Collateral refers to the assets pledged by a borrower in a secured loan.
Collateral can sometimes be voluntarily offered by a borrower, specifically requested by a lender, or a default requirement due to the nature of the loan facility.
For example, the default collateral for a home loan is the property in question. And the default collateral for an auto loan is the vehicle in question.
Common collateral include:
- Real estate
- Personal property
- Treasury bonds
- Collectible cars
- Items of value
The main purpose of collateral is to serve as a backup plan to protect a lender should the borrower be unable to meet his debt obligation and repay the loan in future.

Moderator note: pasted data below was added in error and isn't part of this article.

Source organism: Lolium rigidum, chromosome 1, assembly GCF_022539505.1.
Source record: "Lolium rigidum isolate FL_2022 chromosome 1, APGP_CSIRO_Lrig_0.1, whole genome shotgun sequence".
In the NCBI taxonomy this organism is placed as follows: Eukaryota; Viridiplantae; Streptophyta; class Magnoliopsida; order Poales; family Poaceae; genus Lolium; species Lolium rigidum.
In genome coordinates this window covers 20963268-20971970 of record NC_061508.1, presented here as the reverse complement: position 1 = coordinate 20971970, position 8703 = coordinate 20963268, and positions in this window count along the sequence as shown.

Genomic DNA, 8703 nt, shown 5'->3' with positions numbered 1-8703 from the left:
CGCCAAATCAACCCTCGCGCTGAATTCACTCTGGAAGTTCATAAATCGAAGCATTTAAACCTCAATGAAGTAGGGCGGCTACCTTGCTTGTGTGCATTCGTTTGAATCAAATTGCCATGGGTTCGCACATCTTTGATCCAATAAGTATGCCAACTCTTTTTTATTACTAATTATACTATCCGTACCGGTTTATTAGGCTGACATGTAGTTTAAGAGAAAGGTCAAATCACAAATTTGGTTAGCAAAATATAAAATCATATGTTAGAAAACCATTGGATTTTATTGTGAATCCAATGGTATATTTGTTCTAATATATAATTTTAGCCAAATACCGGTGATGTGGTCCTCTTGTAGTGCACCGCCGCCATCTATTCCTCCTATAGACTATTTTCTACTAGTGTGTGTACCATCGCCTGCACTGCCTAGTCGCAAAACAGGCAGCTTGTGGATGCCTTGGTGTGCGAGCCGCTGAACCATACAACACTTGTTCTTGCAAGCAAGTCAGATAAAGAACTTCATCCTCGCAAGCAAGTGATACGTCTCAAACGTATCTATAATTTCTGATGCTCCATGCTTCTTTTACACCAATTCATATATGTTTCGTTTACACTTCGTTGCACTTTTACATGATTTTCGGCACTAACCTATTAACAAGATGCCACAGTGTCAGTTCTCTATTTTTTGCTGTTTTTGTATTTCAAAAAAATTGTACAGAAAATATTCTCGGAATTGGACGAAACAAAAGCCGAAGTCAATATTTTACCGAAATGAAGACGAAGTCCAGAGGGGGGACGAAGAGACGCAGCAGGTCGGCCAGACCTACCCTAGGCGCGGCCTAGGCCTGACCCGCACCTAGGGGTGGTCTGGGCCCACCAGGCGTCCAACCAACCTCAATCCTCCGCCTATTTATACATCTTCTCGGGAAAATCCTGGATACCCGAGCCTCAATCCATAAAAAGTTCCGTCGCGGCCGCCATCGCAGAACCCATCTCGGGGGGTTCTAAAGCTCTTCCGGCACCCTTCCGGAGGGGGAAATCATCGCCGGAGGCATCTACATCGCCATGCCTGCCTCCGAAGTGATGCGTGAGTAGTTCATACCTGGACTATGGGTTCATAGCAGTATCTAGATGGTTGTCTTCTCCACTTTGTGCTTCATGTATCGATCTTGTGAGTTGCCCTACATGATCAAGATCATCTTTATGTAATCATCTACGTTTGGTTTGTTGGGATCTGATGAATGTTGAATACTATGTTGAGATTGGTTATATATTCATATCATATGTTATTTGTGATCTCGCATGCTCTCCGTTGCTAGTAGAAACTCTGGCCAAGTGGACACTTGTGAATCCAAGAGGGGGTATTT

In the event of defaults and delinquency, a lender will have the legal right to take possession of the assets and personal property used as collateral.
After which, liquidate them to pay for the outstanding balance owed.
Excess sales proceeds from the sale (overage) will be returned to the borrower.
However, if the bank manages to acquire the house for the amount owing via their opening bid at auction, there will be no leftover for the borrower.
Collateralized debt generally come with lower interest rates and better terms than unsecured debt.
This is because they are of lesser risks to lenders. And lower risks means lower returns. Resulting in lower interest rates.